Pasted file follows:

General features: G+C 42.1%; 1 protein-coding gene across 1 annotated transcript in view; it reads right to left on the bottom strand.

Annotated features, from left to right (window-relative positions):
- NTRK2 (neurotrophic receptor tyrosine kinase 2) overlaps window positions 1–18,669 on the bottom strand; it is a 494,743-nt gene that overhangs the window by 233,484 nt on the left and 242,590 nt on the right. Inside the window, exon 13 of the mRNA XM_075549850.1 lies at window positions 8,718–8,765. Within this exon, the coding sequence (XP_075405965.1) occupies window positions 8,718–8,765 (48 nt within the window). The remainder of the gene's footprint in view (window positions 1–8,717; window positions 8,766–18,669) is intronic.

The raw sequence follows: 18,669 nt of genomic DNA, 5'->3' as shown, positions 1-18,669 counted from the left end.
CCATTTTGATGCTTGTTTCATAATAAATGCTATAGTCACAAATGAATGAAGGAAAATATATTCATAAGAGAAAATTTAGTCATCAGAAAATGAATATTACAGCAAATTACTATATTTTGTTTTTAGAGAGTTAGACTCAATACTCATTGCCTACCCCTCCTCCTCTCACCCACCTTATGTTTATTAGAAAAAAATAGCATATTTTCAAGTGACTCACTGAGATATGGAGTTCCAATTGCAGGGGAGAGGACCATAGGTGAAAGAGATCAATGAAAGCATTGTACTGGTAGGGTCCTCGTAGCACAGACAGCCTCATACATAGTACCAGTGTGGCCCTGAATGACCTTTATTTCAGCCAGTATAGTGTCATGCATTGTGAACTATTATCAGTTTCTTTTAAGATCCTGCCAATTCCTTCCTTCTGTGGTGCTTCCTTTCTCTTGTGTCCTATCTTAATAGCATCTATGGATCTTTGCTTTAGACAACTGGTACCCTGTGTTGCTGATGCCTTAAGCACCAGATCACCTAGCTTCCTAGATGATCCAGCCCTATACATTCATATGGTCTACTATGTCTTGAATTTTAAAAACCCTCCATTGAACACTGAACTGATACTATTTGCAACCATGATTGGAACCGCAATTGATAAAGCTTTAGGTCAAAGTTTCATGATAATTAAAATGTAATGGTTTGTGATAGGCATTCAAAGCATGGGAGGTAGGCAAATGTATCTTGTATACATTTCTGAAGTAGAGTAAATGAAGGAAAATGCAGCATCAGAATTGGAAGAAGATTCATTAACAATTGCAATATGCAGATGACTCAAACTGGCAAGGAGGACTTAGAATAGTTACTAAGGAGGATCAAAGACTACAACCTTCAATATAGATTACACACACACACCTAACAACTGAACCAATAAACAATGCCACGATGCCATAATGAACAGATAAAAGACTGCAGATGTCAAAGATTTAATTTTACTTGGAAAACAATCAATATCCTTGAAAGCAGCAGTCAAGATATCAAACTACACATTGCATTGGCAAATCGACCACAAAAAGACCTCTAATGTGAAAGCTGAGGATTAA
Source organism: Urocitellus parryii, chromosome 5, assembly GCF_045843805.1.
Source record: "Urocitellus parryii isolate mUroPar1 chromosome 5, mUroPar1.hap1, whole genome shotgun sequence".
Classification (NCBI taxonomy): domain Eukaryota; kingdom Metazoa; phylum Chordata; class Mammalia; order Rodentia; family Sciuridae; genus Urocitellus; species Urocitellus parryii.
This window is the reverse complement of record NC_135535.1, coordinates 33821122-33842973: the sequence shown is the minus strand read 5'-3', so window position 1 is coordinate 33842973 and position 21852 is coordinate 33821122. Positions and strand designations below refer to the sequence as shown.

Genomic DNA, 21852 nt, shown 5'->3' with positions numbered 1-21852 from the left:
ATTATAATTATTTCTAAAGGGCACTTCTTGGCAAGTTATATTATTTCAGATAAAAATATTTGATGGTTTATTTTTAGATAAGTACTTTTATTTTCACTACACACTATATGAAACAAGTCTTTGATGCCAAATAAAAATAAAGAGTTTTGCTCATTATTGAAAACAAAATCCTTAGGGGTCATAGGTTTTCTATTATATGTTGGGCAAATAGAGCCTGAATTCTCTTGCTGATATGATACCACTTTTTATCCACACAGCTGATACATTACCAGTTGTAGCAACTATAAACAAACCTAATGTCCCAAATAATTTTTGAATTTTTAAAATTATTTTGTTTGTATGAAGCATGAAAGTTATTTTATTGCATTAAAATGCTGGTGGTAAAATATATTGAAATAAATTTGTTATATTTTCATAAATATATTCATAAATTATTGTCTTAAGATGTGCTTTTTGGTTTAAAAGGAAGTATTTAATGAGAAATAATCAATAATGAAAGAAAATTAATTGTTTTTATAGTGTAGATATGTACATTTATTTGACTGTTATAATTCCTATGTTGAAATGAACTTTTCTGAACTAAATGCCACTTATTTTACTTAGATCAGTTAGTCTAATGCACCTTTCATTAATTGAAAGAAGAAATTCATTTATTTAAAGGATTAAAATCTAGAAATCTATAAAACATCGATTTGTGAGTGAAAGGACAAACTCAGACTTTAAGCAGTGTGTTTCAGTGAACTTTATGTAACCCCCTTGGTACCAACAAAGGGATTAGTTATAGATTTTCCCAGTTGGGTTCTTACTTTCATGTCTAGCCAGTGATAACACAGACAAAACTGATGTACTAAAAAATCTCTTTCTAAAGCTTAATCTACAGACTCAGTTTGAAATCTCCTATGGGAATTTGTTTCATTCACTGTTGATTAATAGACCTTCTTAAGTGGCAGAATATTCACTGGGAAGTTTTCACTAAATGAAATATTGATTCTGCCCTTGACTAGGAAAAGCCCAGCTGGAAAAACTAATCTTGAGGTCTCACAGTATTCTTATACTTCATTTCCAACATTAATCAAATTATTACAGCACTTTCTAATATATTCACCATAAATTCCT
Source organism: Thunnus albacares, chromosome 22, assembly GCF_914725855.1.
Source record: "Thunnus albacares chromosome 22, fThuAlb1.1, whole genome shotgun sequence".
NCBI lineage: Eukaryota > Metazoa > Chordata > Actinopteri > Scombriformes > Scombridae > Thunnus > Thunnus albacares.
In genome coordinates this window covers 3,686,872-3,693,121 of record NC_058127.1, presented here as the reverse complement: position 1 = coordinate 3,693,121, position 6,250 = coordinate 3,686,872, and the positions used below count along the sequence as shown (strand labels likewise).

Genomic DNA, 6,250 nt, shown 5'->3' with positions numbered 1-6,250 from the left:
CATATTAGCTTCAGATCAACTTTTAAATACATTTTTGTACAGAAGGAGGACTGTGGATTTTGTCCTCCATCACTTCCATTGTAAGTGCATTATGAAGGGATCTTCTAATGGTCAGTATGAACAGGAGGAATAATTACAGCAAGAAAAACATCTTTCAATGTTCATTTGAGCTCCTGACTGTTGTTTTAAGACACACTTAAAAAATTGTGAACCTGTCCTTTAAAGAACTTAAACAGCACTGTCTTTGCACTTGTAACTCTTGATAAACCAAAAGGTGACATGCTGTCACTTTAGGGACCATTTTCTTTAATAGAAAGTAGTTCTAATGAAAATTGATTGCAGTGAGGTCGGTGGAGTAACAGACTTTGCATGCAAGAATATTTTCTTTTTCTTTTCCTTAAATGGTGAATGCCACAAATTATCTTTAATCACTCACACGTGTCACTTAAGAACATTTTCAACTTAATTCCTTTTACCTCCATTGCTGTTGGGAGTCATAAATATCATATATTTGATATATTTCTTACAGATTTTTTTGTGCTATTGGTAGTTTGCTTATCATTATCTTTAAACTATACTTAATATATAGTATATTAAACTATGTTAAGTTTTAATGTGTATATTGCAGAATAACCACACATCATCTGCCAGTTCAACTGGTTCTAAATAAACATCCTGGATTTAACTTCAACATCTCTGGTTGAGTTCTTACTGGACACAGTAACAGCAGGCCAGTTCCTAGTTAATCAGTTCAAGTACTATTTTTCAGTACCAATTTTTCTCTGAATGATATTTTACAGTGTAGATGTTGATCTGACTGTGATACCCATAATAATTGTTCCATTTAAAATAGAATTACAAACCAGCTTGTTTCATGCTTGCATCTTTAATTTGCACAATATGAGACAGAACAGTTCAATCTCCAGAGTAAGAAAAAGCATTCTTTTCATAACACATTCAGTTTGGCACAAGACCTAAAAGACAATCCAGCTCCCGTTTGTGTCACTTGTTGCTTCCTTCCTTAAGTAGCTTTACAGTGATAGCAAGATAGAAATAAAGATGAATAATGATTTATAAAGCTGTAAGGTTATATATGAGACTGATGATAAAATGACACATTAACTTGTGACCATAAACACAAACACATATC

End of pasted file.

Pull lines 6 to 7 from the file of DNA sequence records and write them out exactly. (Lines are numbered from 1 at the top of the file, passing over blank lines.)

Source organism: Urocitellus parryii, chromosome 5, assembly GCF_045843805.1.
Source record: "Urocitellus parryii isolate mUroPar1 chromosome 5, mUroPar1.hap1, whole genome shotgun sequence".